Maximizing Your Retirement Plan Contributions

If you’re still working and not contributing the maximum amount to your 401(K), you are missing out on a significant tax savings opportunity – both immediately and long-term. Pre-tax contributions are made to a 401(K)  lower taxable income each year. For 2023, the maximum contribution is $22,500 with an additional $7,500 “catch-up” if you are 50 or older. To ensure you’re maxing out your contributions, log into your company’s benefits website and review your contribution amount.

Make sure you don't make this common 401(k) mistake and miss out on contributions >> 


Maxing Out Your Health Savings Account (HSA) Contribution

If your company offers a Health Savings Account (HSA), be sure you’re contributing the maximum amount to it. Similar to 401(K) contributions, HSA contributions can be deducted from your taxable income and can potentially get you into a lower tax bracket. The HSA contribution limit for 2023 is $3,850 for individuals and $7,750 for families. If you’re 55 or older, you can contribute an additional $1,000 catch-up for a total of $4,850 for individuals and $8,750 for families. HSA accounts are only available to individuals covered by a high-deductible healthcare plan.

Tax Loss Harvesting

If you have an investment that has lost value since your purchase, sell it and use the loss to offset gains you’ve made from sales earlier in the year. Similarly, you can use the loss to offset a gain from an investment you are wanting to sell.

Learn More About the Tax Loss Harvesting Investment Strategy Here >>


How To Lower Tax Burden in High Income Year


If you’re in a lower tax bracket this year, you can try: 

The next two items on our list are for taxpayers who find themselves in a low tax bracket year. For example, years after retirement or a year where there is a large business loss.

Roth Conversions

If you have a traditional IRA, you can convert that IRA (or the after-tax portion of that IRA, depending on the type of IRA you possess) to a Roth IRA using a Roth Conversion. A Roth has the advantage that, since contributions are made after-tax, all earnings are distributed tax-free and there are no Required Minimum Distributions at age 73. The downside is that all the tax is due on the conversion.  Therefore, if circumstances are such that you are in a low-income year, you can convert to a Roth and pay the tax at a low tax bracket.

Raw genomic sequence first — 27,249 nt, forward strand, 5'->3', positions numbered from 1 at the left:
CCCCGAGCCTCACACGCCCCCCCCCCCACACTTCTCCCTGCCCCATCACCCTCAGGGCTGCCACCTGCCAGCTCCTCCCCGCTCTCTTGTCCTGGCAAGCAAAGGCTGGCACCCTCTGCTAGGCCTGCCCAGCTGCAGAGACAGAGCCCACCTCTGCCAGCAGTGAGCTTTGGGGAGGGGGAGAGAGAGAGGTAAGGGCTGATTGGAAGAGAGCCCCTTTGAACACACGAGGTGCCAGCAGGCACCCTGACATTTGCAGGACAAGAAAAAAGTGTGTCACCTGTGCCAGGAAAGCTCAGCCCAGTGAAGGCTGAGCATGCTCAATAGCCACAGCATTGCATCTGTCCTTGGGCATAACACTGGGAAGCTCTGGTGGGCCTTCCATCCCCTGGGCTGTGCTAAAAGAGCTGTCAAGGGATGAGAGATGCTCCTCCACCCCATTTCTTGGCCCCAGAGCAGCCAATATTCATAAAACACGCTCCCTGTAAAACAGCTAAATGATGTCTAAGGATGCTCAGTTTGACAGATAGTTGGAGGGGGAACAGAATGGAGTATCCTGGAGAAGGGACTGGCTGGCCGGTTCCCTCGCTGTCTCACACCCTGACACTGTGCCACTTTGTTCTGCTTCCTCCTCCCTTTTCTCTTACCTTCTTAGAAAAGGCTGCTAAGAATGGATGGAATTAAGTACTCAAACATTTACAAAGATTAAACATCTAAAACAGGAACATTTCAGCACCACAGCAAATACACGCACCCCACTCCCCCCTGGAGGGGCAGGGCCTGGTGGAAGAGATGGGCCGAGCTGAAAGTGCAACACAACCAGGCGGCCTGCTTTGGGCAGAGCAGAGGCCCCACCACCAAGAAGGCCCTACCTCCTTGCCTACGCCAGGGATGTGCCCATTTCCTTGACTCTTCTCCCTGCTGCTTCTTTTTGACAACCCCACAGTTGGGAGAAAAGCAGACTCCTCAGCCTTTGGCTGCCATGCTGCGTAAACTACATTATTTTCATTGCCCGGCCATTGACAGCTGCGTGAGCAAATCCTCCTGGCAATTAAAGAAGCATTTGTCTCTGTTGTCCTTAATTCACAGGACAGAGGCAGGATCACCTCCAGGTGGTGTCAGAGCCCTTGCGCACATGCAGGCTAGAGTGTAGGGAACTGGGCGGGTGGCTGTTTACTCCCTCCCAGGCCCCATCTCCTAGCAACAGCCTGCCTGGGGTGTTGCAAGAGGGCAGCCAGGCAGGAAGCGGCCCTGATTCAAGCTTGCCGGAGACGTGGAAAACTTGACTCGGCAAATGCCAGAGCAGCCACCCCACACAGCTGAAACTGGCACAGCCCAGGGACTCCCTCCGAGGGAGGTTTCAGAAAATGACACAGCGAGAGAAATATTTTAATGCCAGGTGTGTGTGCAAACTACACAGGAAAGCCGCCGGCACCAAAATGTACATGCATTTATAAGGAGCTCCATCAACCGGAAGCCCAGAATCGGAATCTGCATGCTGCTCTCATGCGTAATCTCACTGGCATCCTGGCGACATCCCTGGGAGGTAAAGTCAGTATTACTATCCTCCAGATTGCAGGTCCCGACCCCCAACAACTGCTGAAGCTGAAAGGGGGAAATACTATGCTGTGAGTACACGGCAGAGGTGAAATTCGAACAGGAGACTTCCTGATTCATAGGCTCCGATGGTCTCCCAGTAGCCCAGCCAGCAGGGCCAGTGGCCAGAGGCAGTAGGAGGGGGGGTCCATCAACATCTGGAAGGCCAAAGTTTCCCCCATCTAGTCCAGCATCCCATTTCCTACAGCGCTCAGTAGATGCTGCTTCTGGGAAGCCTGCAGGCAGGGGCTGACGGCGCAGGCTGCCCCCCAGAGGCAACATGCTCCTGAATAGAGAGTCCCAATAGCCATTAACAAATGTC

Stepping Up Basis in a Stock

If you have a low-basis stock that has appreciated substantially, you can sell that stock and recognize the gain as taxable income. Because you are in a low-income year, your capital gains tax rate will also be low (and could be as low as 0%). If you really like this stock, you can sell it and immediately repurchase the stock. This essentially “steps up” the basis by recognizing the gain in a low-income year and repurchasing at a higher cost.


How Will You Lower Your Tax Burden This Year?

Correctly assessing and projecting your income can have significant impacts on your tax planning and overall financial plan. Our experts at Willis Johnson & Associates are hard at work ensuring that clients receive outstanding tax planning and financial services. To get started on achieving your financial goals, start the conversation with our wealth advisors and CPA to see what opportunities and tax savings our team can uncover for you.



Willis Johnson & Associates is a registered investment advisor. Information presented is for educational purposes only. It should not be considered specific investment advice, does not take into consideration your specific situation, and does not intend to make an offer or solicitation for the sale or purchase of any securities or investment strategies. Investments involve risk and are not guaranteed. Be sure to consult with a qualified financial advisor and/or tax professional before implementing any strategy discussed herein. Corporate benefits may change at any point in time. Be sure to consult with human resources and review Summary Plan Description(s) before implementing any strategy discussed herein. Willis Johnson & Associates is not a CPA firm.